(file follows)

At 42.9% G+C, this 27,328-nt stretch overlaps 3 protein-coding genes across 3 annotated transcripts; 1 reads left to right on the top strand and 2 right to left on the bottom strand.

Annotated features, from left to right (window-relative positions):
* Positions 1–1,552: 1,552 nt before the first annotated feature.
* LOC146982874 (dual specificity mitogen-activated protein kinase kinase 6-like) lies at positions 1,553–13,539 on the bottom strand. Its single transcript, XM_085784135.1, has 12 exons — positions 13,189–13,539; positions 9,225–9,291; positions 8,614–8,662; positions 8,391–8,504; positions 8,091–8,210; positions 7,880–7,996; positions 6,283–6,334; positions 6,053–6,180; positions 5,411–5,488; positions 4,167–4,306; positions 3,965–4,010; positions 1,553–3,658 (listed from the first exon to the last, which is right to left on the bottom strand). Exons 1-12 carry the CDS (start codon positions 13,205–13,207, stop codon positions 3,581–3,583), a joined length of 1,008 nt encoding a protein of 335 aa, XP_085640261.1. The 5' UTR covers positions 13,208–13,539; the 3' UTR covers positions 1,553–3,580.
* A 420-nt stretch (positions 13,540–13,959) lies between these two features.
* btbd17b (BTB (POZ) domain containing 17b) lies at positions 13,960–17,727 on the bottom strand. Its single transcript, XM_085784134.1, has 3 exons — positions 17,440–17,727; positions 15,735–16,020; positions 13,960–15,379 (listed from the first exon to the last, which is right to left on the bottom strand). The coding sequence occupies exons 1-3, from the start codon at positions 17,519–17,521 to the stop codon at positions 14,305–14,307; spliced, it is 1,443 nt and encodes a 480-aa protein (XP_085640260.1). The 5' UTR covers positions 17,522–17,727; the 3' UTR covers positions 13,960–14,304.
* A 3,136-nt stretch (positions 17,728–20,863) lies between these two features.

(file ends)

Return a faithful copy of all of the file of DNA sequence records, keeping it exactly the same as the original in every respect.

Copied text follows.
At 42.9% G+C, this 27,328-nt stretch overlaps 3 protein-coding genes across 3 annotated transcripts; 1 reads left to right on the top strand and 2 right to left on the bottom strand.

Annotated features, from left to right (window-relative positions):
* Positions 1–1,552: 1,552 nt before the first annotated feature.
* LOC146982874 (dual specificity mitogen-activated protein kinase kinase 6-like) lies at positions 1,553–13,539 on the bottom strand. Its single transcript, XM_085784135.1, has 12 exons — positions 13,189–13,539; positions 9,225–9,291; positions 8,614–8,662; positions 8,391–8,504; positions 8,091–8,210; positions 7,880–7,996; positions 6,283–6,334; positions 6,053–6,180; positions 5,411–5,488; positions 4,167–4,306; positions 3,965–4,010; positions 1,553–3,658 (listed from the first exon to the last, which is right to left on the bottom strand). Exons 1-12 carry the CDS (start codon positions 13,205–13,207, stop codon positions 3,581–3,583), a joined length of 1,008 nt encoding a protein of 335 aa, XP_085640261.1. The 5' UTR covers positions 13,208–13,539; the 3' UTR covers positions 1,553–3,580.
* A 420-nt stretch (positions 13,540–13,959) lies between these two features.
* btbd17b (BTB (POZ) domain containing 17b) lies at positions 13,960–17,727 on the bottom strand. Its single transcript, XM_085784134.1, has 3 exons — positions 17,440–17,727; positions 15,735–16,020; positions 13,960–15,379 (listed from the first exon to the last, which is right to left on the bottom strand). The coding sequence occupies exons 1-3, from the start codon at positions 17,519–17,521 to the stop codon at positions 14,305–14,307; spliced, it is 1,443 nt and encodes a 480-aa protein (XP_085640260.1). The 5' UTR covers positions 17,522–17,727; the 3' UTR covers positions 13,960–14,304.
* A 3,136-nt stretch (positions 17,728–20,863) lies between these two features.